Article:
"In our short encounter with the BC (Brown Jubilee Commemoration), it has become very clear that this is a huge venture."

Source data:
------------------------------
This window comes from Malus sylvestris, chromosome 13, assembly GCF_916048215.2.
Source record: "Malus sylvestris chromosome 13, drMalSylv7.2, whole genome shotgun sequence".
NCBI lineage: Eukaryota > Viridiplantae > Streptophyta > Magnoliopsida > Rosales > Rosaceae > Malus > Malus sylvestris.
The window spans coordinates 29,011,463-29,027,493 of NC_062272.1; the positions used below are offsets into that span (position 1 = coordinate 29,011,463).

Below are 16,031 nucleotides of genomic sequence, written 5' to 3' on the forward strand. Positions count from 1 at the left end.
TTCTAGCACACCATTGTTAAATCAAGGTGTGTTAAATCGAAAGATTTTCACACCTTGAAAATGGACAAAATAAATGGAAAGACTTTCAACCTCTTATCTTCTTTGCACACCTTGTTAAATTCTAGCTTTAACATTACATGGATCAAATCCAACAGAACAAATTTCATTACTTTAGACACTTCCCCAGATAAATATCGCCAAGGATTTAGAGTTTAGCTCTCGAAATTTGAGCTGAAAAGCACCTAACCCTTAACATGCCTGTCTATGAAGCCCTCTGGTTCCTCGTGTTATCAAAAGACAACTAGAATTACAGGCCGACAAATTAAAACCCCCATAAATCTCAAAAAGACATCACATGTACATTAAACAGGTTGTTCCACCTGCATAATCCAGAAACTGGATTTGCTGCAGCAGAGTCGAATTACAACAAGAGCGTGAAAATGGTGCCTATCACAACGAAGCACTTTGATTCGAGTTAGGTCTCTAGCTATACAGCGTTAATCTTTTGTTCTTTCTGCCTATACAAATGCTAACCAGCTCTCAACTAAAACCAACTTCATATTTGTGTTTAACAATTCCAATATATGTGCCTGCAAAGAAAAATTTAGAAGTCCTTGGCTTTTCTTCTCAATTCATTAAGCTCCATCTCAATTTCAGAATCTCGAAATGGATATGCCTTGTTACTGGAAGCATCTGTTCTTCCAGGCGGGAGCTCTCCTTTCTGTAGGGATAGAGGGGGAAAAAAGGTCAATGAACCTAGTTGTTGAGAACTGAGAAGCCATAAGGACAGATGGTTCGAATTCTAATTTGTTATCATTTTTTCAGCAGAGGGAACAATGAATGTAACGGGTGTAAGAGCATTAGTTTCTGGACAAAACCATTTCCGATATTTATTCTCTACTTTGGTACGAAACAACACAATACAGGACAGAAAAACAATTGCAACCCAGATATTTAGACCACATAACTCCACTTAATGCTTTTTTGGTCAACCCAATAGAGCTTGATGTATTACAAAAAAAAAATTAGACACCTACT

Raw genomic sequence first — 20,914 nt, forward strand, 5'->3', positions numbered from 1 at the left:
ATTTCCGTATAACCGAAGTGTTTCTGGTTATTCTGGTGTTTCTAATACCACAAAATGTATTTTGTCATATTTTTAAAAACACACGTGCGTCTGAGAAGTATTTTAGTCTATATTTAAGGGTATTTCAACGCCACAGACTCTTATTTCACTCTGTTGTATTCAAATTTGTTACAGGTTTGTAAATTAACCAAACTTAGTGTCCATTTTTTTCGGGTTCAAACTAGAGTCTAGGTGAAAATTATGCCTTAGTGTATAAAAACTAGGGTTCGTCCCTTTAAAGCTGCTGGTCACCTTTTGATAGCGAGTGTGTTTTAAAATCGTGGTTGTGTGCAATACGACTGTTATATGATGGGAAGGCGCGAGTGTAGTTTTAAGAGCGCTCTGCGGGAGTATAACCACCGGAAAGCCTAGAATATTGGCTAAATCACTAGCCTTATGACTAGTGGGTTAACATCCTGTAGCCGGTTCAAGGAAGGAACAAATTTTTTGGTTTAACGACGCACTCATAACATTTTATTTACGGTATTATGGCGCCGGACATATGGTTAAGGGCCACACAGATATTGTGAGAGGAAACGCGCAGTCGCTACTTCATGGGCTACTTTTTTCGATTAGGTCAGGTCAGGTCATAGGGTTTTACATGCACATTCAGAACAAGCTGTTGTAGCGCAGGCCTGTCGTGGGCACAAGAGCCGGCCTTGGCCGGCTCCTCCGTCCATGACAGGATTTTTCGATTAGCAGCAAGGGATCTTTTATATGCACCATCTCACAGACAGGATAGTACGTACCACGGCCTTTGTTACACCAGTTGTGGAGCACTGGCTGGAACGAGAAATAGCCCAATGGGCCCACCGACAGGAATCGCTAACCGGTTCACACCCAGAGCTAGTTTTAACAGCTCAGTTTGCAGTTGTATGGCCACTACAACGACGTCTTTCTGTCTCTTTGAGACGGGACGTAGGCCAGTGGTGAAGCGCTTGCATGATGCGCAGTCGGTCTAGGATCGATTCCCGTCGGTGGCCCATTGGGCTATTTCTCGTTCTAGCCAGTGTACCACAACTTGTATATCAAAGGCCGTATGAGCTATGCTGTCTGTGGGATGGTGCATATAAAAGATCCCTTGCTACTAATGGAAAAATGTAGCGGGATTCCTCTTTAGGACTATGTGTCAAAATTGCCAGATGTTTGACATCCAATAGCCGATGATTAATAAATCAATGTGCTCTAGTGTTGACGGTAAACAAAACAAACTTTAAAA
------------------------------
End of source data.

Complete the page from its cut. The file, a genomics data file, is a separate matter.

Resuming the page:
In the academic year 2003-04, the University of Illinois at Urbana-Champaign hosted a year-long, comprehensive “Jubilee Commemoration” of Brown v. Board of Education (hereafter “Brown”), the U.S. Supreme Court’s landmark decision on school desegregation. On- and off-campus units and individuals were invited to apply for Jubilee Commemoration funding to support events, performances, lectures, readings, films, and exhibits. This initiative resulted in hundreds of events that were, in turn, supplemented by many unofficial but related gatherings. The U of I’s effort stands as perhaps the most extensive attempt by a U.S. university to launch a comprehensive conversation on race and diversity through the commemoration of Brown. As a supplement to this enormous effort, campus administrators decided to study the commemoration itself: hence the genesis of the Ethnography of the Brown v. Board of Education Jubilee Commemoration—EBC for short. EBC, a 10-person research collaborative comprised of undergraduate students, graduate students, and faculty, used ethnographic methods including sustained participant observation, interviews, and field research to study both the public life of the Commemoration year and the campus’s broader “dialogue” on race and diversity. The EBC charge was a very open one, stipulating only a preliminary report due by mid-November, 2004. (Introduction)

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